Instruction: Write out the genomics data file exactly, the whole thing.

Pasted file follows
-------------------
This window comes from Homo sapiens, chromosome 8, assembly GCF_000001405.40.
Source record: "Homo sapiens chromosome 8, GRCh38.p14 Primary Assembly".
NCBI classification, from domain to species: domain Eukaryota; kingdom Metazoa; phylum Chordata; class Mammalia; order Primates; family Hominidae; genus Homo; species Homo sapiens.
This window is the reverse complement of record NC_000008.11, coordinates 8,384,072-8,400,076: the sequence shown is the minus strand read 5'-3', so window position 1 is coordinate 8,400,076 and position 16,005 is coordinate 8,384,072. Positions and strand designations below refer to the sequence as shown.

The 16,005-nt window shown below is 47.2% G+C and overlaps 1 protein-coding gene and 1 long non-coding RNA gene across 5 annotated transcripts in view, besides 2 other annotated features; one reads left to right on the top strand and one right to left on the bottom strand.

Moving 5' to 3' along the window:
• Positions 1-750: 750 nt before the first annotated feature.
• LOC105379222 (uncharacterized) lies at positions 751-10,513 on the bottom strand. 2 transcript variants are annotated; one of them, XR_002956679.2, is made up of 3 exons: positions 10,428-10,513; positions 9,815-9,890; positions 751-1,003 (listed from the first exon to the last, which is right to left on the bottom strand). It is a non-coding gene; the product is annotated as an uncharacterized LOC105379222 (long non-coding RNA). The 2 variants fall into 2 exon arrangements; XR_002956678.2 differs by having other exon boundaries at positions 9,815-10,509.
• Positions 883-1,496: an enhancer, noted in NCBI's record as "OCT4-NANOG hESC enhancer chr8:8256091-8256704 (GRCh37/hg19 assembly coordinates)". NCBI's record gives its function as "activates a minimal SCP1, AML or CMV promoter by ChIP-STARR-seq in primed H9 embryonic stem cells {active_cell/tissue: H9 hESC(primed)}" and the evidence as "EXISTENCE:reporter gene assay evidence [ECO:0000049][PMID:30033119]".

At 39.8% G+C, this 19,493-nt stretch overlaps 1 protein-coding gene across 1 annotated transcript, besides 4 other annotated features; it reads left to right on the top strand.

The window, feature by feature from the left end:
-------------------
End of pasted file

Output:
This window comes from Homo sapiens, chromosome 8, assembly GCF_000001405.40.
Source record: "Homo sapiens chromosome 8, GRCh38.p14 Primary Assembly".
NCBI classification, from domain to species: domain Eukaryota; kingdom Metazoa; phylum Chordata; class Mammalia; order Primates; family Hominidae; genus Homo; species Homo sapiens.
This window is the reverse complement of record NC_000008.11, coordinates 8,384,072-8,400,076: the sequence shown is the minus strand read 5'-3', so window position 1 is coordinate 8,400,076 and position 16,005 is coordinate 8,384,072. Positions and strand designations below refer to the sequence as shown.

The 16,005-nt window shown below is 47.2% G+C and overlaps 1 protein-coding gene and 1 long non-coding RNA gene across 5 annotated transcripts in view, besides 2 other annotated features; one reads left to right on the top strand and one right to left on the bottom strand.

Moving 5' to 3' along the window:
• Positions 1-750: 750 nt before the first annotated feature.
• LOC105379222 (uncharacterized) lies at positions 751-10,513 on the bottom strand. 2 transcript variants are annotated; one of them, XR_002956679.2, is made up of 3 exons: positions 10,428-10,513; positions 9,815-9,890; positions 751-1,003 (listed from the first exon to the last, which is right to left on the bottom strand). It is a non-coding gene; the product is annotated as an uncharacterized LOC105379222 (long non-coding RNA). The 2 variants fall into 2 exon arrangements; XR_002956678.2 differs by having other exon boundaries at positions 9,815-10,509.
• Positions 883-1,496: an enhancer, noted in NCBI's record as "OCT4-NANOG hESC enhancer chr8:8256091-8256704 (GRCh37/hg19 assembly coordinates)". NCBI's record gives its function as "activates a minimal SCP1, AML or CMV promoter by ChIP-STARR-seq in primed H9 embryonic stem cells {active_cell/tissue: H9 hESC(primed)}" and the evidence as "EXISTENCE:reporter gene assay evidence [ECO:0000049][PMID:30033119]".

At 39.8% G+C, this 19,493-nt stretch overlaps 1 protein-coding gene across 1 annotated transcript, besides 4 other annotated features; it reads left to right on the top strand.

The window, feature by feature from the left end: